TREATMENTThe objective of treatment
is to reestablish regular evacuation of feces. The
diet is of primary concern. The patient should be
instructed to maintain an adequate intake of food.
Many times an inadequate food intake alone is
sufficient to cause constipation. Foods consumed
should have a high fiber content, such as bran,
raw fruits, and vegetables. Encourage the patient
to force fluids, exercise, and take mild laxatives.
Laxatives should be administered only until
constipation is improved.
Nausea and Vomiting
Nausea and vomiting may be attributed to a
wide variety of causes and may reflect underlying
GI or systemic disease. Severe complications such
as aspiration or esophageal rupture may result.
TREATMENTIn the treatment of simple
acute nausea and vomiting, little or no treatment
is required. In more severe cases, force fluids to
prevent dehydration and give antispasmodic
drugs, such as Compazine®, to combat nausea.
Treat the underlying cause.
Psychologic GI Disorders
Abdominal pain may have many names, such
as indigestion or dyspepsia, and may involve all
or a portion of the GI tract. It is frequently
caused by improper diet or irregular meals as well
as poor living and hygiene habits.
SYMPTOMSThe symptoms produced are
varied. They include hyperirritability, altered
motility and secretion of the GI tract, foul
breath, cramps, diarrhea, and flatulence. Often
there is a history of nervousness and emotional
TREATMENTThe patient should be in-
structed about personal and living habits and
hygiene. Emphasize adequate and regular sleep,
nourishing meals, and exercise. Treat sympto-
Upper GI Hemorrhage
This is rather a common medical emergency.
It results from such conditions as peptic ulcer
perforation, gastritis, and esophageal varices.
SYMPTOMSThe patient may complain of
weakness, fainting, or melena. Hematemesis is
common. Shock may or may not be present. Loss
of large amounts of blood volume produces
TREATMENTGeneral measures include
absolute bed rest, recording intake and output,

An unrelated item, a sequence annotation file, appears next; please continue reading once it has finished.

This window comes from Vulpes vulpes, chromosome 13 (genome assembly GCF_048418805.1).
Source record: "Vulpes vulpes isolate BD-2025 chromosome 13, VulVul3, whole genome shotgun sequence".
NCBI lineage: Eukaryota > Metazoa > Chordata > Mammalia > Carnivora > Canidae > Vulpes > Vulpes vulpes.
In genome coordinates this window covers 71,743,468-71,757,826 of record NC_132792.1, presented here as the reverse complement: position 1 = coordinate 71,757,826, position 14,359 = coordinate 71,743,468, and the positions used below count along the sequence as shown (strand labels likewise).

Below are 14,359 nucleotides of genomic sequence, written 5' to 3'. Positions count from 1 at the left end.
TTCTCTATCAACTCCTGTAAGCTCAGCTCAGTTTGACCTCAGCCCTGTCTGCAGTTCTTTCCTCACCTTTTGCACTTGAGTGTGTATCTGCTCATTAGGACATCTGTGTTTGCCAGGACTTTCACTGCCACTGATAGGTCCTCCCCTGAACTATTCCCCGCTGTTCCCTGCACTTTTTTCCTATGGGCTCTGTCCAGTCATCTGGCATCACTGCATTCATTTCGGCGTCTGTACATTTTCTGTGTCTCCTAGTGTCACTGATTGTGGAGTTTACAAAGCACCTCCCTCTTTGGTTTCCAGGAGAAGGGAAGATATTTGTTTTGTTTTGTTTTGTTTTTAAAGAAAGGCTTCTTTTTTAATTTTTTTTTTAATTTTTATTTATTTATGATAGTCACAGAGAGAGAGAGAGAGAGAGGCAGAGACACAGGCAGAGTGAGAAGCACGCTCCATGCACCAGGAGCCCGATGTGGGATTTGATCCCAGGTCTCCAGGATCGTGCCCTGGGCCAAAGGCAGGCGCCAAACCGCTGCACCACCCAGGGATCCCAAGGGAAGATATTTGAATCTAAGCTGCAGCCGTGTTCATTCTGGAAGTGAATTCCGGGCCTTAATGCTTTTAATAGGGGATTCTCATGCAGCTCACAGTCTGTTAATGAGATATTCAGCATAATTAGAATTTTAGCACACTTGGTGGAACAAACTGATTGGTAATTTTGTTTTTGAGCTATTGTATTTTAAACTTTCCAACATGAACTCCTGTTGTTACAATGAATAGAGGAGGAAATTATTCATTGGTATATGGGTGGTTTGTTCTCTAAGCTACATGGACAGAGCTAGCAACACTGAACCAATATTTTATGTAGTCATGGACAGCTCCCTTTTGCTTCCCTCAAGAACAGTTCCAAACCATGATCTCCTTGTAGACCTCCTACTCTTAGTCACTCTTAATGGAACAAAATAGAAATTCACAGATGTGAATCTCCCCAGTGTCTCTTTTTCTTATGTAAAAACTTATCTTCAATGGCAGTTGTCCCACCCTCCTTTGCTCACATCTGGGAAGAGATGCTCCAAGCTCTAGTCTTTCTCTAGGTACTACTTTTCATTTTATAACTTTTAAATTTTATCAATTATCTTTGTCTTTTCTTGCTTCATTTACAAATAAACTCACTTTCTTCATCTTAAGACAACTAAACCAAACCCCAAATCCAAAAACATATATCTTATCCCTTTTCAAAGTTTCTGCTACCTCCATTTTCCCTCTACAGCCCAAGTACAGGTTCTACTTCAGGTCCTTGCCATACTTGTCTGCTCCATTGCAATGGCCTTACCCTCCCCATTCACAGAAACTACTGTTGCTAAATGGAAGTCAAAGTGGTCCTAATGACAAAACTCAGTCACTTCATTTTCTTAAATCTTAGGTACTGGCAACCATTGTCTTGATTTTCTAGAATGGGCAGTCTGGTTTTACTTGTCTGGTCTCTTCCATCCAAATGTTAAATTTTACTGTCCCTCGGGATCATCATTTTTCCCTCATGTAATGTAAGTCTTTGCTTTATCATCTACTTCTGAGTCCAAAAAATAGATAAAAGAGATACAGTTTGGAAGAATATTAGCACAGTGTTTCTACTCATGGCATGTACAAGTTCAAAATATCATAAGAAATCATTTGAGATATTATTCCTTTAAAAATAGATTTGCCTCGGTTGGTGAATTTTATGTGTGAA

nasogastric suction, ice water or ice and antacid
lavages, monitoring vital signs at least once per
hour, replacing blood volume, and treating for
shock. Keep the patient NPO for the first 24
hours. If the bleeding has subsided, start a liquid
diet. Mild sedation may be indicated. For cases
involving ulceration, antacid therapy should be
begun as soon as bleeding and vomiting ceases.
Hospitalize as soon as possible. Give Cimetidine,
A hiatal hernia is caused by a portion of the
stomach passing through the hiatus.
SYMPTOMSIt is characterized by severe
heartburn, burning and pain behind the sternum,
and sensations of pressure. The pain may radiate
down the arms or into the neck and jaw.
Nocturnal regurgitation and dyspnea are
common. Lying down tends to aggravate the
symptoms, while sitting or standing relieves
TREATMENTGeneral measures include
weight reduction, antacids, and surgical correc-
tion of large hernias. Advise the patient to avoid
tight or constricting clothing, especially belts or
corsets. Further advise the patient to avoid lying
down immediately after meals and to sleep with
the head of the bed elevated.
This is an acute or chronic ulceration of the
mucous membrane in the digestive tract that is
accessible to gastric secretions. The oversecretion
of gastric acids is an important factor in peptic
ulcer formation. Psychic disturbances, such as
emotional tension, are predisposing factors.
Peptic ulcers are normally found in the first por-
tion of the duodenum or on the lesser curvature
of the stomach.
SYMPTOMSThe patient may present a
history of pain, heartburn, and abdominal
distension. Nausea, vomiting, excess salivation,
weight loss, and anorexia are common. The pain
pattern is usually stable and is often relieved by
food. Research indicates that food, no matter
what type, and even though it may relieve the
pain, tends to aggravate the condition by
causing gastric acid secretion.